What if the judge’s decision in my divorce was unlawful?
On behalf of Barli & Associates LLC posted in divorce on Wednesday, December 6, 2017.
What if the judge in your family law case makes a decision that you feel is completely unfair? What if the judge strips you of your physical custody rights, merely gives you infrequent visitation rights and requires you to pay $3,000 a month in child support, and the decision is entirely unlawful given your circumstances?
Your situation is not an easy one to be in, but you might be able to fight back by filing a divorce appeal. If successful in your divorce appeal filing, you can appeal to a higher court — known as an “appellate” or “appeals” court — to try and get the decision reversed so that a new, more favorable ruling will be issued.
There is, however, a very important caveat. If you want to appeal a previous court’s decision, you should have a full and complete understanding of the law and how courts will typically rule and decide a case like yours. Remember: Just because it’s “unfair” does not mean that the decision didn’t follow the law. Unfortunately, in the legal system “fairness” is subjective and one person’s feelings of fairness will not always coincide with another’s. This is why it’s so vital that you understand New Jersey family law, case law and the complete picture of your case and your divorce ruling before you decide to take the financial and time risk involved with filing an appeal.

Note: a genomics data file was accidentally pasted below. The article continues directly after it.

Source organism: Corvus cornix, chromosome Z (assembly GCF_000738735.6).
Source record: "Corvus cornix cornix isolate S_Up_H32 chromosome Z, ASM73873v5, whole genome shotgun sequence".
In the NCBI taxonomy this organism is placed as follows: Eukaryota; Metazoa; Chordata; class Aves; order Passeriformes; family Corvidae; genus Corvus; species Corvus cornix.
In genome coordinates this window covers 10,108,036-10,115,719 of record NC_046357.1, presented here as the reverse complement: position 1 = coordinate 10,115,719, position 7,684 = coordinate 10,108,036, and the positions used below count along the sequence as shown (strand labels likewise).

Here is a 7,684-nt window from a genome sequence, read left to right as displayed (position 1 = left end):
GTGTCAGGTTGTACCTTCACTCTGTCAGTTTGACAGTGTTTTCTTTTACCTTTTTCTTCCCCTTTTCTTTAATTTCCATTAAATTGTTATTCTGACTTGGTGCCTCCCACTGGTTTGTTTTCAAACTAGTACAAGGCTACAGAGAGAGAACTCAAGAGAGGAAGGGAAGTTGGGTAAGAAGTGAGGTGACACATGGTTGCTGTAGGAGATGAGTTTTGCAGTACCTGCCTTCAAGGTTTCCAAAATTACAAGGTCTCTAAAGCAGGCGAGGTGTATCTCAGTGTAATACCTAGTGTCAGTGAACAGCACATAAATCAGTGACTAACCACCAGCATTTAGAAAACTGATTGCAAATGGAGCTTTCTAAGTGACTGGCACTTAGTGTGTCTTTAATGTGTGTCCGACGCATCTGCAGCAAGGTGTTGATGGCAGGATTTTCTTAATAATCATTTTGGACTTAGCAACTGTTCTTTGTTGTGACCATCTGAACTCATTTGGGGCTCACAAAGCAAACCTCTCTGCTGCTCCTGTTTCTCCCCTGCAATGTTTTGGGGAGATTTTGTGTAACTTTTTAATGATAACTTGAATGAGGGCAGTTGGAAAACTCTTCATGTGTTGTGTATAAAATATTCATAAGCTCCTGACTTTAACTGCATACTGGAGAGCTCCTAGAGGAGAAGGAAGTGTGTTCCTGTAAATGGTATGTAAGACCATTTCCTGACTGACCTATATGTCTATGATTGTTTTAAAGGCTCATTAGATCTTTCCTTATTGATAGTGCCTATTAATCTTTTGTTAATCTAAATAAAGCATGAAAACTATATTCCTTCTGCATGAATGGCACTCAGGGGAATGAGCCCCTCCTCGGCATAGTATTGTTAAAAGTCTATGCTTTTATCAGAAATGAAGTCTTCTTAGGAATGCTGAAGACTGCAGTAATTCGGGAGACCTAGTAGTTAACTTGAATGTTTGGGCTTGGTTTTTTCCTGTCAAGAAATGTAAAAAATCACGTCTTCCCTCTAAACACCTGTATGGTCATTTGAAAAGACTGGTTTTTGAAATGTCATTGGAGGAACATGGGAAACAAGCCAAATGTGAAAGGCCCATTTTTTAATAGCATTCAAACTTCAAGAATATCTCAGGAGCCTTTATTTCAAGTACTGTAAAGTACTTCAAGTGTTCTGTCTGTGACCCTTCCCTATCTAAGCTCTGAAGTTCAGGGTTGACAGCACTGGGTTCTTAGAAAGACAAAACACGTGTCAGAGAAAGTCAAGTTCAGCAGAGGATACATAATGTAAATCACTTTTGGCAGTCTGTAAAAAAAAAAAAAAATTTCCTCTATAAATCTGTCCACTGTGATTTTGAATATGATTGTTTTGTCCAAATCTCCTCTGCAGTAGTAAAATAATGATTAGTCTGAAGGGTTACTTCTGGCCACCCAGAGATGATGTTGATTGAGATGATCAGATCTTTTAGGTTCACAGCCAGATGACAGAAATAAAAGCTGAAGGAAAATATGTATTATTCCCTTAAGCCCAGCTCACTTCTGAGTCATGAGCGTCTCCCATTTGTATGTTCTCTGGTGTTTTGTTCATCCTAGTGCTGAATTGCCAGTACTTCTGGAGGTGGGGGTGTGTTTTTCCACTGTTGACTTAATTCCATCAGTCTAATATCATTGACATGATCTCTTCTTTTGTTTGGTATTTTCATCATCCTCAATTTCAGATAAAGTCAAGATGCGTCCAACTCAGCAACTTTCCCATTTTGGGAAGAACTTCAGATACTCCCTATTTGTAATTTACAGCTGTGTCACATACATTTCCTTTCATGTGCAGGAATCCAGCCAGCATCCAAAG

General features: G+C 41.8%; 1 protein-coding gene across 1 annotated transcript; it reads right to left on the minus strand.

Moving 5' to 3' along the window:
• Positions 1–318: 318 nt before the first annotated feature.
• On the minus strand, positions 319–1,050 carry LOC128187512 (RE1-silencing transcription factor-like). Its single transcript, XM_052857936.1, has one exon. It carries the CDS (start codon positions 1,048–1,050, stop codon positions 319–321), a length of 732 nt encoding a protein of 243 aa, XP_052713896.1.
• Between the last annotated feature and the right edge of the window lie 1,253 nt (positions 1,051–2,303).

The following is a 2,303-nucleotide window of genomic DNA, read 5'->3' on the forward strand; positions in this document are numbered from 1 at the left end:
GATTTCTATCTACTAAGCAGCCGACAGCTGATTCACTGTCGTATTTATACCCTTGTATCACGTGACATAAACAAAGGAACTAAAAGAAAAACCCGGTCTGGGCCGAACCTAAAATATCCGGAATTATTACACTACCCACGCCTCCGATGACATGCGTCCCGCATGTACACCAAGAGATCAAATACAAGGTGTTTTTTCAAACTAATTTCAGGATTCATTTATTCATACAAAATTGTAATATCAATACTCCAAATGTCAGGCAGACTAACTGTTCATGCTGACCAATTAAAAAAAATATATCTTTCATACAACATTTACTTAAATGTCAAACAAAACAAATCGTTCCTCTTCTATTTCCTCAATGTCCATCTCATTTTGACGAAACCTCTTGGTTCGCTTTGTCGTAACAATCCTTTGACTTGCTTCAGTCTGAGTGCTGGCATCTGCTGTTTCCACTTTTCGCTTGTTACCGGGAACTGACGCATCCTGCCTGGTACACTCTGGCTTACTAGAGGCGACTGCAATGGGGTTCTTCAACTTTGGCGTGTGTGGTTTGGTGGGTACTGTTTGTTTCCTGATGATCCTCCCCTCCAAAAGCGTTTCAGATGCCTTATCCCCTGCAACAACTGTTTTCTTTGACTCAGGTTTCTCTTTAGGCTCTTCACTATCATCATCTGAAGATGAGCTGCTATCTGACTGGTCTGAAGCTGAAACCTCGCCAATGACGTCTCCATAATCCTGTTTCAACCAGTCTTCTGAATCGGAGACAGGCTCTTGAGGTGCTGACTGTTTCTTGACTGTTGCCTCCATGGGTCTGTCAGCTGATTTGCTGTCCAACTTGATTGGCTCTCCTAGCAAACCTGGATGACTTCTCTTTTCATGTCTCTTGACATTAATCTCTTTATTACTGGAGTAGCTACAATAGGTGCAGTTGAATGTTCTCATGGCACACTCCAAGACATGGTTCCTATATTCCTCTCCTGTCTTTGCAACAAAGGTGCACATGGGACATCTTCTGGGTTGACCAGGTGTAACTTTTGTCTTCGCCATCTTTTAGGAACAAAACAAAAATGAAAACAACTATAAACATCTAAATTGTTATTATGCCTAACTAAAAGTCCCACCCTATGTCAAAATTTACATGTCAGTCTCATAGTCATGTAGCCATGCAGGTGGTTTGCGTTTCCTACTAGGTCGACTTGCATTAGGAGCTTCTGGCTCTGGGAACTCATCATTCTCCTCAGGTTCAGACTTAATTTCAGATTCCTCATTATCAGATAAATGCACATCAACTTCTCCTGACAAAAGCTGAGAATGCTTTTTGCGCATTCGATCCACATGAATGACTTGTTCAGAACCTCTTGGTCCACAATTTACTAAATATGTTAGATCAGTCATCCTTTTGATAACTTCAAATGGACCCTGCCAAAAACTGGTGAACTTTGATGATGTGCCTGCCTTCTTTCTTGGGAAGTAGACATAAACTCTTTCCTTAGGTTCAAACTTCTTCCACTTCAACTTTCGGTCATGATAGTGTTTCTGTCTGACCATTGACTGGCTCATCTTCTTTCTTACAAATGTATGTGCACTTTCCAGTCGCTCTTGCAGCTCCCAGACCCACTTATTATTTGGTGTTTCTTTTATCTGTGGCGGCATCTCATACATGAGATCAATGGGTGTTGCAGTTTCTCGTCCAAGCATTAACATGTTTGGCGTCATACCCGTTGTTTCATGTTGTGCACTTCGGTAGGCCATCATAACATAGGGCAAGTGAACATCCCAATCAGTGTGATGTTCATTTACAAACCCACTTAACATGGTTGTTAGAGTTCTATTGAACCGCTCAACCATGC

When you’re certain that a divorce appeal is right for your case, you’ll draft and file an “appellate brief.” This legal document will include your legal arguments to support the reversal of your previous ruling. The other party will file his or her own appellate brief in response, in which he or she will argue to maintain the previous ruling. Ultimately, divorce appeals — especially successful ones — are not common, but circumstances may present themselves in which an appeal is your only avenue for justice.